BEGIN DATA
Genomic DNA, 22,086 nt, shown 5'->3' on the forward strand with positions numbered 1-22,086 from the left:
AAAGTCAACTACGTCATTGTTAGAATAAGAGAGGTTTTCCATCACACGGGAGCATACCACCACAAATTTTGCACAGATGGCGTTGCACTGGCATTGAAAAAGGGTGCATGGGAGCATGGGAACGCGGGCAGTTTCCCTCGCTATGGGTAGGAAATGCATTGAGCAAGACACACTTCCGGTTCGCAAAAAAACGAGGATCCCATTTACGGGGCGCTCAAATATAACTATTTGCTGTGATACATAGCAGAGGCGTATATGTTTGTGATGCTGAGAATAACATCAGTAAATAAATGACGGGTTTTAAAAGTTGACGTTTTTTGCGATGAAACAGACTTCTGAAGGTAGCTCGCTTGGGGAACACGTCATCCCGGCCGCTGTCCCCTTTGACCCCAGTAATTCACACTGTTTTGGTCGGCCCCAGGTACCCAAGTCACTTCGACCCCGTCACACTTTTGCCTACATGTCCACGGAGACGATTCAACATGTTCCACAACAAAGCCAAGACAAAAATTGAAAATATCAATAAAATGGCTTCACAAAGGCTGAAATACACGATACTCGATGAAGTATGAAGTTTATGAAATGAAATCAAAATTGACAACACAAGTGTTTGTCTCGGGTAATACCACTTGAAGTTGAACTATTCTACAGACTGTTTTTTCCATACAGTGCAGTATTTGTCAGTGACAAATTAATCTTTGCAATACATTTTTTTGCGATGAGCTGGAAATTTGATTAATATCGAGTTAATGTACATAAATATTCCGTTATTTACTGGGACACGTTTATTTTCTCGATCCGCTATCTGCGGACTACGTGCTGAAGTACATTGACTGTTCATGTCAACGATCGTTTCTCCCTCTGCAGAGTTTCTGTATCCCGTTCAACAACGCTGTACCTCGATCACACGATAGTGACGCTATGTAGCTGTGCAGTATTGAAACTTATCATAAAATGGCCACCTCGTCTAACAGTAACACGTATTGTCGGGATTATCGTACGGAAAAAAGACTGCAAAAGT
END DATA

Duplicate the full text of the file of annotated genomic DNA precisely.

Genomic DNA, 22,086 nt, shown 5'->3' on the forward strand with positions numbered 1-22,086 from the left:
AAAGTCAACTACGTCATTGTTAGAATAAGAGAGGTTTTCCATCACACGGGAGCATACCACCACAAATTTTGCACAGATGGCGTTGCACTGGCATTGAAAAAGGGTGCATGGGAGCATGGGAACGCGGGCAGTTTCCCTCGCTATGGGTAGGAAATGCATTGAGCAAGACACACTTCCGGTTCGCAAAAAAACGAGGATCCCATTTACGGGGCGCTCAAATATAACTATTTGCTGTGATACATAGCAGAGGCGTATATGTTTGTGATGCTGAGAATAACATCAGTAAATAAATGACGGGTTTTAAAAGTTGACGTTTTTTGCGATGAAACAGACTTCTGAAGGTAGCTCGCTTGGGGAACACGTCATCCCGGCCGCTGTCCCCTTTGACCCCAGTAATTCACACTGTTTTGGTCGGCCCCAGGTACCCAAGTCACTTCGACCCCGTCACACTTTTGCCTACATGTCCACGGAGACGATTCAACATGTTCCACAACAAAGCCAAGACAAAAATTGAAAATATCAATAAAATGGCTTCACAAAGGCTGAAATACACGATACTCGATGAAGTATGAAGTTTATGAAATGAAATCAAAATTGACAACACAAGTGTTTGTCTCGGGTAATACCACTTGAAGTTGAACTATTCTACAGACTGTTTTTTCCATACAGTGCAGTATTTGTCAGTGACAAATTAATCTTTGCAATACATTTTTTTGCGATGAGCTGGAAATTTGATTAATATCGAGTTAATGTACATAAATATTCCGTTATTTACTGGGACACGTTTATTTTCTCGATCCGCTATCTGCGGACTACGTGCTGAAGTACATTGACTGTTCATGTCAACGATCGTTTCTCCCTCTGCAGAGTTTCTGTATCCCGTTCAACAACGCTGTACCTCGATCACACGATAGTGACGCTATGTAGCTGTGCAGTATTGAAACTTATCATAAAATGGCCACCTCGTCTAACAGTAACACGTATTGTCGGGATTATCGTACGGAAAAAAGACTGCAAAAGT